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Kazakhstan's Reforms


U.S. Assistant Secretary of State Richard Boucher says the U.S. supports Kazakhstan's bid to lead the Organization for Security and Cooperation, or OSCE, in Europe. Assistant Secretary Boucher told a panel of the U.S. Congress, the decision to support Kazakhstan's chairmanship was based on efforts by Kazakhstan's government to meet OSCE standards.

Since Kazakhstan and its Central Asian neighbors achieved independence with the breakup of the Soviet Union in 1991, U.S. policy in the region has been to promote democratic and market reforms. The U.S., said Mr. Boucher supports "the development of fully sovereign, stable, democratic nations, integrated into the world economy and cooperating with one another."

When Kazakhstan takes the OSCE's rotating chairmanship in 2010, it will become the first post-Soviet nation to lead the fifty-six nation body. The OSCE was founded in the 1970s to promote dialogue between East and West and security, economic, environmental and human rights issues. Today, OSCE is dedicated to conflict prevention, crisis management and post-conflict rehabilitation in member states. It is dedicated to the promotion of respect for human rights and democracy.

Mr. Boucher noted that the U.S. remains concerned about Kazakhstan's "slow and uneven progress" on the path to democracy. He said civil society and independent media are underdeveloped. Kazakh political institutions continue to be dominated by its presidency.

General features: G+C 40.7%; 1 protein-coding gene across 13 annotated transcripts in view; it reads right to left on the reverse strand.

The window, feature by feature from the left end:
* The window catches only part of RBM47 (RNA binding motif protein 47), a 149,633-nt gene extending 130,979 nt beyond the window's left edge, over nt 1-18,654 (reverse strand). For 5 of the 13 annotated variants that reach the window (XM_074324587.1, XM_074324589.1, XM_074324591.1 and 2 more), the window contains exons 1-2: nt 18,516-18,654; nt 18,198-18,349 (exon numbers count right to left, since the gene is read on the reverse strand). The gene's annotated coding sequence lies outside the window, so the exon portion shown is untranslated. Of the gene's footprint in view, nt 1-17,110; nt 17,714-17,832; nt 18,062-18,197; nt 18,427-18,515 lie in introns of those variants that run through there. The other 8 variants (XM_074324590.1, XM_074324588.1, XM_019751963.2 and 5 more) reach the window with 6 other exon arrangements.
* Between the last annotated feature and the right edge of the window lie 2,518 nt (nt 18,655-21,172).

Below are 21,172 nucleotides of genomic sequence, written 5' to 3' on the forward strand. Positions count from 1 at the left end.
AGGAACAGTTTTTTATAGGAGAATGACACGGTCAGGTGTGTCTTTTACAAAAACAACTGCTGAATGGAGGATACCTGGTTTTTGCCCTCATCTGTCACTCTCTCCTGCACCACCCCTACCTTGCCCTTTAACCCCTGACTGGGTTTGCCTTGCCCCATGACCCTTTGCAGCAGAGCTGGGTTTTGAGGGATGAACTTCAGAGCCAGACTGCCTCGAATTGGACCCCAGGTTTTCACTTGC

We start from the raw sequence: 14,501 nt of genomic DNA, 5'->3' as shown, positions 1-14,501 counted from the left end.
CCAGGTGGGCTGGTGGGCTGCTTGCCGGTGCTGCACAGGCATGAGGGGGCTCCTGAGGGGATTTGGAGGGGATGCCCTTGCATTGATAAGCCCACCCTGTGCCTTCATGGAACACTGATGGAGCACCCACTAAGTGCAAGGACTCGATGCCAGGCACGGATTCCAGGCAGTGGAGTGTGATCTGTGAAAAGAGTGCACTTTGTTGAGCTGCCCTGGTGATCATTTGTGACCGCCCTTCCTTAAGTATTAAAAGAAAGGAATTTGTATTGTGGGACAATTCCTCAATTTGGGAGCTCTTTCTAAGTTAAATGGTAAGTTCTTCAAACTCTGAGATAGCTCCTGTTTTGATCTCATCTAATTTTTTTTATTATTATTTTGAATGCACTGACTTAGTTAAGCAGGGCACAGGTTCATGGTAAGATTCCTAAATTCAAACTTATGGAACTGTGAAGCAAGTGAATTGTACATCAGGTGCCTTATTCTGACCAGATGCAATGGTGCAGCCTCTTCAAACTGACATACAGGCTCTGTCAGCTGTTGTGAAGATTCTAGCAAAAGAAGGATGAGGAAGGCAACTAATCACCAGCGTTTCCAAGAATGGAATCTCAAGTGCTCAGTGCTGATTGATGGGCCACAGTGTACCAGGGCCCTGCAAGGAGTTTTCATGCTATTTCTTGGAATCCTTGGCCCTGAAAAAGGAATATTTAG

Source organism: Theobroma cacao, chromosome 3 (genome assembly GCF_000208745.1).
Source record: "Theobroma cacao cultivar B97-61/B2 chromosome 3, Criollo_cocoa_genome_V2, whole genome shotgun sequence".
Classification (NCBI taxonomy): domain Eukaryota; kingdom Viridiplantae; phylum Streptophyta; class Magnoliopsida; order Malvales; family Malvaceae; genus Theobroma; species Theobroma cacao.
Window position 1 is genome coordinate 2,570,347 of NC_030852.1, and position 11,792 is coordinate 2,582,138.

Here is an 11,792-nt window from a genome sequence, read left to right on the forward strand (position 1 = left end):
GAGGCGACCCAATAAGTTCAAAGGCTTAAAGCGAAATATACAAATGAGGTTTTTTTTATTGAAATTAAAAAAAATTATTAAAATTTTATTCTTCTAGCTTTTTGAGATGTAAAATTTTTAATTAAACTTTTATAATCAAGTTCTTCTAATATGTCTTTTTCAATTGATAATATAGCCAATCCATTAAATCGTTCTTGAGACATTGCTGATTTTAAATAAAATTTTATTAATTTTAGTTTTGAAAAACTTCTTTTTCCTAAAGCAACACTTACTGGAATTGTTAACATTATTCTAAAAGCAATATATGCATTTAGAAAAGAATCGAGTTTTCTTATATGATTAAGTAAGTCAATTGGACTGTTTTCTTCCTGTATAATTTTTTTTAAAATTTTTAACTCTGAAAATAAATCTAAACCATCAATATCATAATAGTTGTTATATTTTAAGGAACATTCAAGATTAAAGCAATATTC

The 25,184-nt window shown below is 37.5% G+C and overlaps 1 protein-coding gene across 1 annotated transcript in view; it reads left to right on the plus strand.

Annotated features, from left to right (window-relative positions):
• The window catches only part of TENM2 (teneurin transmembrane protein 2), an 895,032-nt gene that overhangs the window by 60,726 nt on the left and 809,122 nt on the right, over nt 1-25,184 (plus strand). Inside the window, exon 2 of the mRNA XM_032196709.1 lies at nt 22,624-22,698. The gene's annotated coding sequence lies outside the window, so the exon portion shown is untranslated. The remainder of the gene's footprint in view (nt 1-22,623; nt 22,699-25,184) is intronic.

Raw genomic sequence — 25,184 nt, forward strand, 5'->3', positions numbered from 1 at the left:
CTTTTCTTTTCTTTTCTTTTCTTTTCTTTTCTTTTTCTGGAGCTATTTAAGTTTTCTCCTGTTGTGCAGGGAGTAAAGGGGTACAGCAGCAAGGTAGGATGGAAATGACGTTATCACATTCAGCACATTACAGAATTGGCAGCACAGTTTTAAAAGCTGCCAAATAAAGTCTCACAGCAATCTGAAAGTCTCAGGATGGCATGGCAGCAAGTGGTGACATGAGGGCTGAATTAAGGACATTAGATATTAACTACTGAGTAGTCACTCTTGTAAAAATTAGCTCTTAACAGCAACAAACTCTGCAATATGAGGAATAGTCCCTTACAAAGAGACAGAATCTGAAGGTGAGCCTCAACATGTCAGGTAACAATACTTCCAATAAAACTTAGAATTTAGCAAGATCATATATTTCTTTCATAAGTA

Kazakhstan has pledged to pass legislation by the end of 2008 to reform its election law, use OSCE recommendations to modernize the media law, and liberalize its system to help the registration of new political parties. Kazakhstan has also promised to protect the autonomy and current mandate of the OSCE's Office of Democratic Institutions and Human Rights.

"Clearly, a great deal of work must be done by the end of 2008," said Mr. Boucher.

Assistant Secretary of State Boucher said the United States is ready to extend further assistance to promote democratic reform and civil society development in Kazakhstan. "Our broader vision is for a strong, independent and democratic Kazakhstan," said Mr. Boucher, "that is a leader and anchor in the region."

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